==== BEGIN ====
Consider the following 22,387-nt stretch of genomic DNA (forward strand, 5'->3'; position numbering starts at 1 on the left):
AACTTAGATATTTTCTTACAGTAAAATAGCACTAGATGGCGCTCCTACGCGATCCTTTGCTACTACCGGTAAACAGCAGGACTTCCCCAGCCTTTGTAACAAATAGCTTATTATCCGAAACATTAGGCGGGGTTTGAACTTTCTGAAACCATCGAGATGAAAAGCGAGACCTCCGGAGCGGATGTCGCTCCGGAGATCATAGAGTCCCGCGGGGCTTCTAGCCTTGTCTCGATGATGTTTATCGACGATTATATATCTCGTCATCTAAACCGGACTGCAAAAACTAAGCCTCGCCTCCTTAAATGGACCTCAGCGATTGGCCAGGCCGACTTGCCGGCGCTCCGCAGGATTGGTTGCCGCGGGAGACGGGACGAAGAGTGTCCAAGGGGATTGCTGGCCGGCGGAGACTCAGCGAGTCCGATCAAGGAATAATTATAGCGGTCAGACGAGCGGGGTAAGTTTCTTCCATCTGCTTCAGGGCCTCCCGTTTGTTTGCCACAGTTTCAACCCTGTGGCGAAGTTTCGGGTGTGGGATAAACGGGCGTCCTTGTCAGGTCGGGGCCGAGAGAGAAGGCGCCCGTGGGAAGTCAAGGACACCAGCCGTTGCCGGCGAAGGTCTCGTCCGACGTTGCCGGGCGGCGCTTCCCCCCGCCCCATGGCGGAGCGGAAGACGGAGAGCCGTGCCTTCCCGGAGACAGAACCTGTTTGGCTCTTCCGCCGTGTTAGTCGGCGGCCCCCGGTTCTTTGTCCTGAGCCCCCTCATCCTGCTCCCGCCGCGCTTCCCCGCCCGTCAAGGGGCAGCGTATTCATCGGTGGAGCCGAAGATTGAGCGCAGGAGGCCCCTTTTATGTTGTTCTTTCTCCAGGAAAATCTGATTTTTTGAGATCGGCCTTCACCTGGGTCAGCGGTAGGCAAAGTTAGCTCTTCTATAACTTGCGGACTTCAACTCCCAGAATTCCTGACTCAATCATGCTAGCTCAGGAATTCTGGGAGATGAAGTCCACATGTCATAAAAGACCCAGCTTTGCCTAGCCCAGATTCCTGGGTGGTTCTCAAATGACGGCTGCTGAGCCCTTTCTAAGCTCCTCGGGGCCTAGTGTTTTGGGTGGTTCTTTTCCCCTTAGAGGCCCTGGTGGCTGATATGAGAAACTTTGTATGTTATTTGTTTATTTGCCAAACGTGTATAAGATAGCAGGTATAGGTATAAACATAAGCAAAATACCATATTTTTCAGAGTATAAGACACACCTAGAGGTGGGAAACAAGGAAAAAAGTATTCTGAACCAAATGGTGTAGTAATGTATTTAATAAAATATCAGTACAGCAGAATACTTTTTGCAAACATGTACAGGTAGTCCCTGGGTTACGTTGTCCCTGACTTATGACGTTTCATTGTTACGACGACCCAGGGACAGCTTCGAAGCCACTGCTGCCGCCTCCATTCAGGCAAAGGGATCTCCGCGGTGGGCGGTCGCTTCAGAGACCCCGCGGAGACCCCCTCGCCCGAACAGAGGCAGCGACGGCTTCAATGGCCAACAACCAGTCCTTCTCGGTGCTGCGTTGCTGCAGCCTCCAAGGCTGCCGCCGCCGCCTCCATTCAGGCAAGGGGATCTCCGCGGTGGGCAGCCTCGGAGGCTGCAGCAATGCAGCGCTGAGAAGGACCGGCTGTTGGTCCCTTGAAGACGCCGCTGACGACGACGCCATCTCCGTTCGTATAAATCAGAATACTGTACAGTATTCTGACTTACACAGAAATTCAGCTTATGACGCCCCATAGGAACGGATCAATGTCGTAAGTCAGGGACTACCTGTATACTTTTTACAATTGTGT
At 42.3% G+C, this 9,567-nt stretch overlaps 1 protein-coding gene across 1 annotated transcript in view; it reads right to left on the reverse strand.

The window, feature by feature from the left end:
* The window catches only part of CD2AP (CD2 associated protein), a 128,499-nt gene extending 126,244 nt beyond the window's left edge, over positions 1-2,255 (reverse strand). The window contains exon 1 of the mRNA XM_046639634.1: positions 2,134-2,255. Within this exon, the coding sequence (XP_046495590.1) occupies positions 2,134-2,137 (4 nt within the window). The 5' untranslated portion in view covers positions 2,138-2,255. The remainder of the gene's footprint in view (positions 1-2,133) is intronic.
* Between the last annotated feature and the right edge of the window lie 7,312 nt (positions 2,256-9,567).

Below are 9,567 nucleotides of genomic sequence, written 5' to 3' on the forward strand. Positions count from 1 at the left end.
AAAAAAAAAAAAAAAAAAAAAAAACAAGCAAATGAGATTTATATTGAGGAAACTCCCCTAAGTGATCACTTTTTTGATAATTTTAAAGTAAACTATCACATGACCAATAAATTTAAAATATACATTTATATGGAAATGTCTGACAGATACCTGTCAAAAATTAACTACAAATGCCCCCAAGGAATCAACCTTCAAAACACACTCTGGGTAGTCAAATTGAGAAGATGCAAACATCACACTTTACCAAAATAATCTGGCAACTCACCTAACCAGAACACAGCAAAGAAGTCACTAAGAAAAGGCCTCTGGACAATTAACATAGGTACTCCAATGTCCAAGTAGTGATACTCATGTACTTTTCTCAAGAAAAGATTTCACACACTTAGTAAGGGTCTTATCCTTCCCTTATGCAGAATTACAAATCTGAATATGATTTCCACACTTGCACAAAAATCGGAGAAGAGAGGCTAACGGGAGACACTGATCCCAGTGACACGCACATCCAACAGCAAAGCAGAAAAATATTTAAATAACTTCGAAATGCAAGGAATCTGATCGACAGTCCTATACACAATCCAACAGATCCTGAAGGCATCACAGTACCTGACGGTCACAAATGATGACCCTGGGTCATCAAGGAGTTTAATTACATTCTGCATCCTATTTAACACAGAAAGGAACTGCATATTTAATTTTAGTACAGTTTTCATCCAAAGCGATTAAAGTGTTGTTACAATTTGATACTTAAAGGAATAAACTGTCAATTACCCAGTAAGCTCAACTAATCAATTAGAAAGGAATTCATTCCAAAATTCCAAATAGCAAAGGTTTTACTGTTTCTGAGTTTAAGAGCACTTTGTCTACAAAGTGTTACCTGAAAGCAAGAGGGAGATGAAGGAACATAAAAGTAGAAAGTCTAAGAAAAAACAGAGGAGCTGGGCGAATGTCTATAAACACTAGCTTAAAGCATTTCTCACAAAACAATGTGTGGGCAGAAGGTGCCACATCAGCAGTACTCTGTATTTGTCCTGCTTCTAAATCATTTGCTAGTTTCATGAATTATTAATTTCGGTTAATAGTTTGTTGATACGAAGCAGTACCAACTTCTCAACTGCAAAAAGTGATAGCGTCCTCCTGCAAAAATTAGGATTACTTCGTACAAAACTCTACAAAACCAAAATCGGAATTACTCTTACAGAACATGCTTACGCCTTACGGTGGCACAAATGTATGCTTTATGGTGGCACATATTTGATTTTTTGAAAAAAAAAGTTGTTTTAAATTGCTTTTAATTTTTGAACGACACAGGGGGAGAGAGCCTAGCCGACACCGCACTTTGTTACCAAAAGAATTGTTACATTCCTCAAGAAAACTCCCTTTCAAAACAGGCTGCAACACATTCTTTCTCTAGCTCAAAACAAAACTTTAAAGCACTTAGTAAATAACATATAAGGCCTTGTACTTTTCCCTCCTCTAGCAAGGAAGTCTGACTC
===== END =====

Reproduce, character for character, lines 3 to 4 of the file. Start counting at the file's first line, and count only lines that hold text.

At 42.3% G+C, this 9,567-nt stretch overlaps 1 protein-coding gene across 1 annotated transcript in view; it reads right to left on the reverse strand.

The window, feature by feature from the left end: